Growth of Deadly Brain Tumors Inhibited In Important Research Study at Kennedy Krieger Institute

April 23, 2002
Researchers are first to target system that feeds' tumors

BALTIMORE, MD - In an important new development in brain cancer research that will be recognized April 29 at the Pediatric Brain Tumor Foundation annual meeting in Houston, researchers at Kennedy Krieger Institute have successfully inhibited the growth of deadly brain tumors in lab animals, using a novel molecular medicine.

Research by Roger Abounader, M.D., Ph.D., in collaboration with Bachchu Lal, Ph.D., in John Laterra's laboratory at Kennedy Krieger, promises to lead to the development of new medicines that could halt the growth of gliomas in humans. Gliomas, one of the most common cancers in children, are extremely aggressive and deadly brain tumors. More than 15,000 Americans are diagnosed yearly with this often incurable disease.

The growth of malignant gliomas is strongly enhanced by the increased expression of certain growth factors and their receptors. Kennedy Krieger's researchers studied the scatter factor/hepatocyte growth factor (SF/HGF) and its receptor, c-met, which play an important role in the cellular and molecular biology of human brain tumor malignancy. This growth factor/receptor system makes tumors resistant to radiation and chemotherapy and enhances tumor blood vessel formation.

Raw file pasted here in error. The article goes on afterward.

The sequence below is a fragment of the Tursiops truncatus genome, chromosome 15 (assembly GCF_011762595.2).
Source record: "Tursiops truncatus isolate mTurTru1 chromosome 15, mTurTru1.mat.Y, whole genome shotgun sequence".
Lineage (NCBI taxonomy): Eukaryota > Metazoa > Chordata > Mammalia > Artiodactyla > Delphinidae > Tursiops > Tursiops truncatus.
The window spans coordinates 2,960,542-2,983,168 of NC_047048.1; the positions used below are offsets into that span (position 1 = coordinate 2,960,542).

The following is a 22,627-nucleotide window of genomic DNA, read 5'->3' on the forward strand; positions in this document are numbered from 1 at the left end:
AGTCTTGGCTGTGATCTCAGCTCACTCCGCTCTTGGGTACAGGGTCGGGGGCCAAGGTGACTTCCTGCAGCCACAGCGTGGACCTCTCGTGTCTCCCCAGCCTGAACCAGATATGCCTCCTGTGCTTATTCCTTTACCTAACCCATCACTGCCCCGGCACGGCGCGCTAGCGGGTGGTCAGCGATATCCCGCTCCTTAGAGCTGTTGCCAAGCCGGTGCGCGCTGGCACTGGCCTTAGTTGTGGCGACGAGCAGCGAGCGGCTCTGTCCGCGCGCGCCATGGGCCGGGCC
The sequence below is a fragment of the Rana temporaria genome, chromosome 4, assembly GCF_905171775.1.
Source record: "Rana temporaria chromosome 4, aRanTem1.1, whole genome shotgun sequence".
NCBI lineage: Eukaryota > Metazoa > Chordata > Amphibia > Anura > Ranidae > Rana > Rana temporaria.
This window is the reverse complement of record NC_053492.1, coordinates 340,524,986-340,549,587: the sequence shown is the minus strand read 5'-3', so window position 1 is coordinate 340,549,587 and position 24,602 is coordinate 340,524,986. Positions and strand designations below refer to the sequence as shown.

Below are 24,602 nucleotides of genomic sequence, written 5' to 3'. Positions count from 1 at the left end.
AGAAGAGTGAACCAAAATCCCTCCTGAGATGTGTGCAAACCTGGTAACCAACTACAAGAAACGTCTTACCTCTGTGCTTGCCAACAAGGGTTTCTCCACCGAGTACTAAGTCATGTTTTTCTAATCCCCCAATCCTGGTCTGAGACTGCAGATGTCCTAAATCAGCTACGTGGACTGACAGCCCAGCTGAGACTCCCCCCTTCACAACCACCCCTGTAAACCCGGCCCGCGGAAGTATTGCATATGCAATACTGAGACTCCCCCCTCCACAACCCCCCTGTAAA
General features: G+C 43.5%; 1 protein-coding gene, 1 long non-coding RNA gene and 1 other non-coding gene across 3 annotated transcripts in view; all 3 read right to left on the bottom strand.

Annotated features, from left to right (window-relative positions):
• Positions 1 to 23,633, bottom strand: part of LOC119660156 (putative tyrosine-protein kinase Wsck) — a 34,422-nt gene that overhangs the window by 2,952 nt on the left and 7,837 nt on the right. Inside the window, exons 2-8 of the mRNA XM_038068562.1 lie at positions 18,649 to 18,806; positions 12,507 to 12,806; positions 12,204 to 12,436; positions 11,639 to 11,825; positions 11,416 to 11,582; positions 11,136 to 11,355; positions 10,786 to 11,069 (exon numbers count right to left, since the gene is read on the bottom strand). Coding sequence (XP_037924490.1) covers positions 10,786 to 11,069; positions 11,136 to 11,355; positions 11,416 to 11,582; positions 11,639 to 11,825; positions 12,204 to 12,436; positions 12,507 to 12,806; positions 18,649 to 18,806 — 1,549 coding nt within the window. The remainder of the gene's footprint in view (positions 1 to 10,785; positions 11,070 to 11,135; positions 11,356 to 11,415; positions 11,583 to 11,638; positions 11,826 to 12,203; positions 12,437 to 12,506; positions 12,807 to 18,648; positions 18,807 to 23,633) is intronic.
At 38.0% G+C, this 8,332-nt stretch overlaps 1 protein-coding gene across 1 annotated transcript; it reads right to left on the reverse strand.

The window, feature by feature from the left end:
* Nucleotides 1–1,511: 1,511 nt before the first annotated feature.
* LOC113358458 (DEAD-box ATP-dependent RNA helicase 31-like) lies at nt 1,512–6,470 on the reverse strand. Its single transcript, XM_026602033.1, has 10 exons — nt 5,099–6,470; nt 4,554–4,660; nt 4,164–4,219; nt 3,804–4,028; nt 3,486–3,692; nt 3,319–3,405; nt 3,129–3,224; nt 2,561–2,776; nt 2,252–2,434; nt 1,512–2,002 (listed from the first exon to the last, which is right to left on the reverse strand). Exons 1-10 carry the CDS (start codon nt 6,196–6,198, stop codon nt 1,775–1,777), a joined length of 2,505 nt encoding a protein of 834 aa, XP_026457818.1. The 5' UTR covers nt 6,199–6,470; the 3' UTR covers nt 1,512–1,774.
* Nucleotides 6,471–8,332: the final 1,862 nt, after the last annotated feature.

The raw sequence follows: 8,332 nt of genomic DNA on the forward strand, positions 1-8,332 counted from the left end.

The researchers became the first to successfully inhibit the expression of this growth factor/receptor system, reversing the growth rate of the brain tumors, using a novel molecular medicine developed in the Kennedy Krieger laboratory. This medicine, U1snRNA ribozyme, consists of an artificial gene that inhibits the expression of other genes.

Delivered intravenously in mice implanted with human gliomas, the medicine successfully reached and stopped the growth of the tumor cells. Its use could lead to the development of new therapies for brain tumors in humans, used alone or in conjunction with traditional chemotherapy and radiation.

The research was rewarded with the Peter A. Steck Memorial award from the Pediatric Brain Tumor Foundation of the United States. The work was published in the prestigious FASEB Journal (Federation of American Societies for Experimental Biology) in January 2002 and is the result of several years of experimentation.

Kennedy Krieger Institute is dedicated to helping children and adolescents with disabilities resulting from disorders of the brain achieve their potential and participate as fully as possible in family, community and school life.

Media Contact Inquiries:

Allison Loritz, (443) 923-7330
Julie Lincoln, (443) 923-7334